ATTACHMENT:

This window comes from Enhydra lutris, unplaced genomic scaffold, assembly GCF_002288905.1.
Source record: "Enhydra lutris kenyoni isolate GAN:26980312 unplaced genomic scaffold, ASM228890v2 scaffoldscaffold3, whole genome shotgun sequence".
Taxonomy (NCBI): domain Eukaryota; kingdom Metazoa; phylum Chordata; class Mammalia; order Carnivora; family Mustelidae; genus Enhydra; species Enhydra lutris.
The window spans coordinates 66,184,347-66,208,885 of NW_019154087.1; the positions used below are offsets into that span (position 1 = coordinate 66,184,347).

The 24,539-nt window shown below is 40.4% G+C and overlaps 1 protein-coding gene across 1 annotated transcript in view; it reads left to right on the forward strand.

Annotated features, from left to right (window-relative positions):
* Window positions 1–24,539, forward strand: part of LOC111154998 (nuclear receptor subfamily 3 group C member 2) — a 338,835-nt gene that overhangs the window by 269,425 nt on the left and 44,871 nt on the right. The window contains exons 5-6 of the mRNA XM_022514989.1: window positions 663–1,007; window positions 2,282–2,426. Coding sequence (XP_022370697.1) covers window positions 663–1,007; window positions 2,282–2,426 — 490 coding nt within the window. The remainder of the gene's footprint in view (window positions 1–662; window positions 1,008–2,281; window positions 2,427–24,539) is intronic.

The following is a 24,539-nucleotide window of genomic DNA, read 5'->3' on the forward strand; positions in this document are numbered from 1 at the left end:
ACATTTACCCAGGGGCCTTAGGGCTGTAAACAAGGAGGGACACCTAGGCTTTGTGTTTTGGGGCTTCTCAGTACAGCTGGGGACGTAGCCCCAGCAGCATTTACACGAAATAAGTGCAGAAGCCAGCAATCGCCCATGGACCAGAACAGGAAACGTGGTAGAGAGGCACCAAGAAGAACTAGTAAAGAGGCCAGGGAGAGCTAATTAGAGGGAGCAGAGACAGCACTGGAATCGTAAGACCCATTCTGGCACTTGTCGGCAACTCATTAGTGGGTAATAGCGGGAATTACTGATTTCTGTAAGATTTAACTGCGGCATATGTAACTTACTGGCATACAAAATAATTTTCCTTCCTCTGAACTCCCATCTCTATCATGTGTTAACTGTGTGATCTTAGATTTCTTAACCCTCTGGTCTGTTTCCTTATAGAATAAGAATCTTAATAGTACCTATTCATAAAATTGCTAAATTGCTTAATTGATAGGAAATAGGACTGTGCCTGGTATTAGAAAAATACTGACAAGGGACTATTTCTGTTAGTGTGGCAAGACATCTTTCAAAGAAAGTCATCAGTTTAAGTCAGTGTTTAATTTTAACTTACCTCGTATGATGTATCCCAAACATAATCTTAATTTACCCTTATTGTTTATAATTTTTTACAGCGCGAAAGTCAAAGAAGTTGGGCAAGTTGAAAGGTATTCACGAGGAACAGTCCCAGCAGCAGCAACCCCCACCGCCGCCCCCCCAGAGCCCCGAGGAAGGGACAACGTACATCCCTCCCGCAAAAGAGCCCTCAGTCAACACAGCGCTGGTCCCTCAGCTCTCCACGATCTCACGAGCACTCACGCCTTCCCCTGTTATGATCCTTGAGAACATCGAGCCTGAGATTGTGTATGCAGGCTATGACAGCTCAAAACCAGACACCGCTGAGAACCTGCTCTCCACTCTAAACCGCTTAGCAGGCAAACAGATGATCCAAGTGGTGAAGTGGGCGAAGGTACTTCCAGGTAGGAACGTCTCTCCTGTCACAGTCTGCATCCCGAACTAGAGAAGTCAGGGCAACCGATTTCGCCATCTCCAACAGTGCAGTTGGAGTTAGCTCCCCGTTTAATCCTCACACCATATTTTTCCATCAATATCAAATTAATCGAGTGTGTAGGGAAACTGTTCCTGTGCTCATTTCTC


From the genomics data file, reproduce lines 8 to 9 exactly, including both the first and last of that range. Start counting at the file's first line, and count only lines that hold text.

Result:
The following is a 24,539-nucleotide window of genomic DNA, read 5'->3' on the forward strand; positions in this document are numbered from 1 at the left end:
ACATTTACCCAGGGGCCTTAGGGCTGTAAACAAGGAGGGACACCTAGGCTTTGTGTTTTGGGGCTTCTCAGTACAGCTGGGGACGTAGCCCCAGCAGCATTTACACGAAATAAGTGCAGAAGCCAGCAATCGCCCATGGACCAGAACAGGAAACGTGGTAGAGAGGCACCAAGAAGAACTAGTAAAGAGGCCAGGGAGAGCTAATTAGAGGGAGCAGAGACAGCACTGGAATCGTAAGACCCATTCTGGCACTTGTCGGCAACTCATTAGTGGGTAATAGCGGGAATTACTGATTTCTGTAAGATTTAACTGCGGCATATGTAACTTACTGGCATACAAAATAATTTTCCTTCCTCTGAACTCCCATCTCTATCATGTGTTAACTGTGTGATCTTAGATTTCTTAACCCTCTGGTCTGTTTCCTTATAGAATAAGAATCTTAATAGTACCTATTCATAAAATTGCTAAATTGCTTAATTGATAGGAAATAGGACTGTGCCTGGTATTAGAAAAATACTGACAAGGGACTATTTCTGTTAGTGTGGCAAGACATCTTTCAAAGAAAGTCATCAGTTTAAGTCAGTGTTTAATTTTAACTTACCTCGTATGATGTATCCCAAACATAATCTTAATTTACCCTTATTGTTTATAATTTTTTACAGCGCGAAAGTCAAAGAAGTTGGGCAAGTTGAAAGGTATTCACGAGGAACAGTCCCAGCAGCAGCAACCCCCACCGCCGCCCCCCCAGAGCCCCGAGGAAGGGACAACGTACATCCCTCCCGCAAAAGAGCCCTCAGTCAACACAGCGCTGGTCCCTCAGCTCTCCACGATCTCACGAGCACTCACGCCTTCCCCTGTTATGATCCTTGAGAACATCGAGCCTGAGATTGTGTATGCAGGCTATGACAGCTCAAAACCAGACACCGCTGAGAACCTGCTCTCCACTCTAAACCGCTTAGCAGGCAAACAGATGATCCAAGTGGTGAAGTGGGCGAAGGTACTTCCAGGTAGGAACGTCTCTCCTGTCACAGTCTGCATCCCGAACTAGAGAAGTCAGGGCAACCGATTTCGCCATCTCCAACAGTGCAGTTGGAGTTAGCTCCCCGTTTAATCCTCACACCATATTTTTCCATCAATATCAAATTAATCGAGTGTGTAGGGAAACTGTTCCTGTGCTCATTTCTC